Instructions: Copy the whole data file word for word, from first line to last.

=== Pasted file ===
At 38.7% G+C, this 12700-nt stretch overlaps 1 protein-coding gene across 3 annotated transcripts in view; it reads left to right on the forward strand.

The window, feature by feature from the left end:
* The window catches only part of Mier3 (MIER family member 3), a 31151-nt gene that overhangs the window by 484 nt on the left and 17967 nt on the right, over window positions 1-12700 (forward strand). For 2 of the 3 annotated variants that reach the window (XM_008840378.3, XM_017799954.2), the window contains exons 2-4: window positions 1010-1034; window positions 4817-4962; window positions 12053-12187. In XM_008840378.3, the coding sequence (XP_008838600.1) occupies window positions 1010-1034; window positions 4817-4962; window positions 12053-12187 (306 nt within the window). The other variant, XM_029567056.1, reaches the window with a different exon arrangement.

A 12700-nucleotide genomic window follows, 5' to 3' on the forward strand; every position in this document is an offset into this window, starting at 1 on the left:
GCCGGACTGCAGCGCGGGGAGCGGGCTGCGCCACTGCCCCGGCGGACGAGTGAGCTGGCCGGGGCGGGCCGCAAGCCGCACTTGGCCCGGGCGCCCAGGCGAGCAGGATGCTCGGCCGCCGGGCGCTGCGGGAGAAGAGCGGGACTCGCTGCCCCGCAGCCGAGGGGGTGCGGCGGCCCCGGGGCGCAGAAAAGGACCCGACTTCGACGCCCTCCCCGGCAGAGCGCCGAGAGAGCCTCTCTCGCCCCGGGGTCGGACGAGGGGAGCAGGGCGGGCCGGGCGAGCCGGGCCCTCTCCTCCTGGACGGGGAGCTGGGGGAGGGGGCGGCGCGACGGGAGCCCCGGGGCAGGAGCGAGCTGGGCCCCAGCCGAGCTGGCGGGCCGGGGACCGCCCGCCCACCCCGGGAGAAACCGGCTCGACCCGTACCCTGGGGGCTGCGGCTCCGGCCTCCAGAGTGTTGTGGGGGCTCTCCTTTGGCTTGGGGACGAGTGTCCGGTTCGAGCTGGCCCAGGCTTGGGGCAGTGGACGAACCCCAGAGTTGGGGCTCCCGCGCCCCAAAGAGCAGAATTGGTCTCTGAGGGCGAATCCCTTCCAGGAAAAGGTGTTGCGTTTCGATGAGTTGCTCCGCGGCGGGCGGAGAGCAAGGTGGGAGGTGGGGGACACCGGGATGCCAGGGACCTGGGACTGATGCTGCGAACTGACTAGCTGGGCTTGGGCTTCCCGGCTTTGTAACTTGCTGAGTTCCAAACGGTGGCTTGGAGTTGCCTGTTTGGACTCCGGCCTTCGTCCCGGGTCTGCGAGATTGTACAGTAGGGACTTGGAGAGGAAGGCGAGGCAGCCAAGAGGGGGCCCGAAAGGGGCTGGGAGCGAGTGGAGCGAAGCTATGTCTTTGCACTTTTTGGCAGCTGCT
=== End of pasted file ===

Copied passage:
At 38.7% G+C, this 12700-nt stretch overlaps 1 protein-coding gene across 3 annotated transcripts in view; it reads left to right on the forward strand.

The window, feature by feature from the left end:
* The window catches only part of Mier3 (MIER family member 3), a 31151-nt gene that overhangs the window by 484 nt on the left and 17967 nt on the right, over window positions 1-12700 (forward strand). For 2 of the 3 annotated variants that reach the window (XM_008840378.3, XM_017799954.2), the window contains exons 2-4: window positions 1010-1034; window positions 4817-4962; window positions 12053-12187. In XM_008840378.3, the coding sequence (XP_008838600.1) occupies window positions 1010-1034; window positions 4817-4962; window positions 12053-12187 (306 nt within the window). The other variant, XM_029567056.1, reaches the window with a different exon arrangement.

A 12700-nucleotide genomic window follows, 5' to 3' on the forward strand; every position in this document is an offset into this window, starting at 1 on the left:
GCCGGACTGCAGCGCGGGGAGCGGGCTGCGCCACTGCCCCGGCGGACGAGTGAGCTGGCCGGGGCGGGCCGCAAGCCGCACTTGGCCCGGGCGCCCAGGCGAGCAGGATGCTCGGCCGCCGGGCGCTGCGGGAGAAGAGCGGGACTCGCTGCCCCGCAGCCGAGGGGGTGCGGCGGCCCCGGGGCGCAGAAAAGGACCCGACTTCGACGCCCTCCCCGGCAGAGCGCCGAGAGAGCCTCTCTCGCCCCGGGGTCGGACGAGGGGAGCAGGGCGGGCCGGGCGAGCCGGGCCCTCTCCTCCTGGACGGGGAGCTGGGGGAGGGGGCGGCGCGACGGGAGCCCCGGGGCAGGAGCGAGCTGGGCCCCAGCCGAGCTGGCGGGCCGGGGACCGCCCGCCCACCCCGGGAGAAACCGGCTCGACCCGTACCCTGGGGGCTGCGGCTCCGGCCTCCAGAGTGTTGTGGGGGCTCTCCTTTGGCTTGGGGACGAGTGTCCGGTTCGAGCTGGCCCAGGCTTGGGGCAGTGGACGAACCCCAGAGTTGGGGCTCCCGCGCCCCAAAGAGCAGAATTGGTCTCTGAGGGCGAATCCCTTCCAGGAAAAGGTGTTGCGTTTCGATGAGTTGCTCCGCGGCGGGCGGAGAGCAAGGTGGGAGGTGGGGGACACCGGGATGCCAGGGACCTGGGACTGATGCTGCGAACTGACTAGCTGGGCTTGGGCTTCCCGGCTTTGTAACTTGCTGAGTTCCAAACGGTGGCTTGGAGTTGCCTGTTTGGACTCCGGCCTTCGTCCCGGGTCTGCGAGATTGTACAGTAGGGACTTGGAGAGGAAGGCGAGGCAGCCAAGAGGGGGCCCGAAAGGGGCTGGGAGCGAGTGGAGCGAAGCTATGTCTTTGCACTTTTTGGCAGCTGCT